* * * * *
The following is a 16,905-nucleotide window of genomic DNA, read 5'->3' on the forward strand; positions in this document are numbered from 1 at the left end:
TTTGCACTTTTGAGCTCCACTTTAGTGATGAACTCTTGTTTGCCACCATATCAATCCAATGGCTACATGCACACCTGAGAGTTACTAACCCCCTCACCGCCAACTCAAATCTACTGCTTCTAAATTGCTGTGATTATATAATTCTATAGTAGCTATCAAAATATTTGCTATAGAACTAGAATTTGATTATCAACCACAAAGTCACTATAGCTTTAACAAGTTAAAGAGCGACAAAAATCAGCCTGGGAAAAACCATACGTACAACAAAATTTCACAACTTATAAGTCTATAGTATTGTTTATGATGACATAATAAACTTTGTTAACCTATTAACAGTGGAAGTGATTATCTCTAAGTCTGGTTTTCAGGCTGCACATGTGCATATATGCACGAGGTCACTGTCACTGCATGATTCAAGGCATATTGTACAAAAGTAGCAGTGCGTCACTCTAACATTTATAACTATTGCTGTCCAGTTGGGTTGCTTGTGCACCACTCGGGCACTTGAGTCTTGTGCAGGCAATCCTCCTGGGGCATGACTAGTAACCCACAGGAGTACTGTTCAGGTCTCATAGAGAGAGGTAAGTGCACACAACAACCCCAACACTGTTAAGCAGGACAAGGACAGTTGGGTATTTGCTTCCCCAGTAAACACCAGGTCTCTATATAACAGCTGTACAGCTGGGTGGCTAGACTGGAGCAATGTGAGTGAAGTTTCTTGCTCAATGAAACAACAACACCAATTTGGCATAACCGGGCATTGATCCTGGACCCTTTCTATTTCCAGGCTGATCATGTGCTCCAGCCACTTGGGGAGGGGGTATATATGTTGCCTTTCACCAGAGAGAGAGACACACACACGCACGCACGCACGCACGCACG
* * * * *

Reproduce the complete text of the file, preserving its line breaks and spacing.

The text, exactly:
The following is a 16,905-nucleotide window of genomic DNA, read 5'->3' on the forward strand; positions in this document are numbered from 1 at the left end:
TTTGCACTTTTGAGCTCCACTTTAGTGATGAACTCTTGTTTGCCACCATATCAATCCAATGGCTACATGCACACCTGAGAGTTACTAACCCCCTCACCGCCAACTCAAATCTACTGCTTCTAAATTGCTGTGATTATATAATTCTATAGTAGCTATCAAAATATTTGCTATAGAACTAGAATTTGATTATCAACCACAAAGTCACTATAGCTTTAACAAGTTAAAGAGCGACAAAAATCAGCCTGGGAAAAACCATACGTACAACAAAATTTCACAACTTATAAGTCTATAGTATTGTTTATGATGACATAATAAACTTTGTTAACCTATTAACAGTGGAAGTGATTATCTCTAAGTCTGGTTTTCAGGCTGCACATGTGCATATATGCACGAGGTCACTGTCACTGCATGATTCAAGGCATATTGTACAAAAGTAGCAGTGCGTCACTCTAACATTTATAACTATTGCTGTCCAGTTGGGTTGCTTGTGCACCACTCGGGCACTTGAGTCTTGTGCAGGCAATCCTCCTGGGGCATGACTAGTAACCCACAGGAGTACTGTTCAGGTCTCATAGAGAGAGGTAAGTGCACACAACAACCCCAACACTGTTAAGCAGGACAAGGACAGTTGGGTATTTGCTTCCCCAGTAAACACCAGGTCTCTATATAACAGCTGTACAGCTGGGTGGCTAGACTGGAGCAATGTGAGTGAAGTTTCTTGCTCAATGAAACAACAACACCAATTTGGCATAACCGGGCATTGATCCTGGACCCTTTCTATTTCCAGGCTGATCATGTGCTCCAGCCACTTGGGGAGGGGGTATATATGTTGCCTTTCACCAGAGAGAGAGACACACACACGCACGCACGCACGCACGCACG